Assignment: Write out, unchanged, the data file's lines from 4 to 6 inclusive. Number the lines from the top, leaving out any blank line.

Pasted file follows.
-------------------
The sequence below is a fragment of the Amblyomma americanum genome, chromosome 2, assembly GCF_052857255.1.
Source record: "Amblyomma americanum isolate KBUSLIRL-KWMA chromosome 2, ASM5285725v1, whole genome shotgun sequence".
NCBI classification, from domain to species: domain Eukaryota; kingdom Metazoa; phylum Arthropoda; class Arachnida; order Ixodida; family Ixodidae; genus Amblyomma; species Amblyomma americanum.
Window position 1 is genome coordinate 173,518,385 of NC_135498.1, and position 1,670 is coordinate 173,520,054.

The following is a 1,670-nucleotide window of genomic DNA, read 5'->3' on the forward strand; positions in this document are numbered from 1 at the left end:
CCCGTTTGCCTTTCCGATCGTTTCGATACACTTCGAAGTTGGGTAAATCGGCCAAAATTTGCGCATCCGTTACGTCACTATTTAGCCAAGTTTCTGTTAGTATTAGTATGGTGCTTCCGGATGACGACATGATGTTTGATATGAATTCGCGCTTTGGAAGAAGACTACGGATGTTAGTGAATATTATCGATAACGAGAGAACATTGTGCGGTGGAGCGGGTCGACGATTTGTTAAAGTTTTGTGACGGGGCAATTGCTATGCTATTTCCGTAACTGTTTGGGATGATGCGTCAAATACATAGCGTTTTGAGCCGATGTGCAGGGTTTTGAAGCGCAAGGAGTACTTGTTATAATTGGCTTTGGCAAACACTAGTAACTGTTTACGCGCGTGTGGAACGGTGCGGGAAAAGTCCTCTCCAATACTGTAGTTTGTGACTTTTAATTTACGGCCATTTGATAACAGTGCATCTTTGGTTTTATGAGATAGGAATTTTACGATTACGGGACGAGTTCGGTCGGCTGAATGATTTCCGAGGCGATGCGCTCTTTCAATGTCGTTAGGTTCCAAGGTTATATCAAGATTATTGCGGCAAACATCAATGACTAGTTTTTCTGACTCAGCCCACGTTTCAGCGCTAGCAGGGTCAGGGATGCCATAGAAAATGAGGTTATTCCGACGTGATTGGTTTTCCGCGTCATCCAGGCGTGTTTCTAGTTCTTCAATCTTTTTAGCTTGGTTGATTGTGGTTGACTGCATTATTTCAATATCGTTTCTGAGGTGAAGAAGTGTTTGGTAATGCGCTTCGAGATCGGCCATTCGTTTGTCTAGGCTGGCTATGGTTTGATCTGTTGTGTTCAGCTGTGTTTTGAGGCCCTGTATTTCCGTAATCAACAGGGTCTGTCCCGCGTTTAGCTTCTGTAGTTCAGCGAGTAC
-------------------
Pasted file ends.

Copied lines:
Window position 1 is genome coordinate 173,518,385 of NC_135498.1, and position 1,670 is coordinate 173,520,054.

The following is a 1,670-nucleotide window of genomic DNA, read 5'->3' on the forward strand; positions in this document are numbered from 1 at the left end:
CCCGTTTGCCTTTCCGATCGTTTCGATACACTTCGAAGTTGGGTAAATCGGCCAAAATTTGCGCATCCGTTACGTCACTATTTAGCCAAGTTTCTGTTAGTATTAGTATGGTGCTTCCGGATGACGACATGATGTTTGATATGAATTCGCGCTTTGGAAGAAGACTACGGATGTTAGTGAATATTATCGATAACGAGAGAACATTGTGCGGTGGAGCGGGTCGACGATTTGTTAAAGTTTTGTGACGGGGCAATTGCTATGCTATTTCCGTAACTGTTTGGGATGATGCGTCAAATACATAGCGTTTTGAGCCGATGTGCAGGGTTTTGAAGCGCAAGGAGTACTTGTTATAATTGGCTTTGGCAAACACTAGTAACTGTTTACGCGCGTGTGGAACGGTGCGGGAAAAGTCCTCTCCAATACTGTAGTTTGTGACTTTTAATTTACGGCCATTTGATAACAGTGCATCTTTGGTTTTATGAGATAGGAATTTTACGATTACGGGACGAGTTCGGTCGGCTGAATGATTTCCGAGGCGATGCGCTCTTTCAATGTCGTTAGGTTCCAAGGTTATATCAAGATTATTGCGGCAAACATCAATGACTAGTTTTTCTGACTCAGCCCACGTTTCAGCGCTAGCAGGGTCAGGGATGCCATAGAAAATGAGGTTATTCCGACGTGATTGGTTTTCCGCGTCATCCAGGCGTGTTTCTAGTTCTTCAATCTTTTTAGCTTGGTTGATTGTGGTTGACTGCATTATTTCAATATCGTTTCTGAGGTGAAGAAGTGTTTGGTAATGCGCTTCGAGATCGGCCATTCGTTTGTCTAGGCTGGCTATGGTTTGATCTGTTGTGTTCAGCTGTGTTTTGAGGCCCTGTATTTCCGTAATCAACAGGGTCTGTCCCGCGTTTAGCTTCTGTAGTTCAGCGAGTAC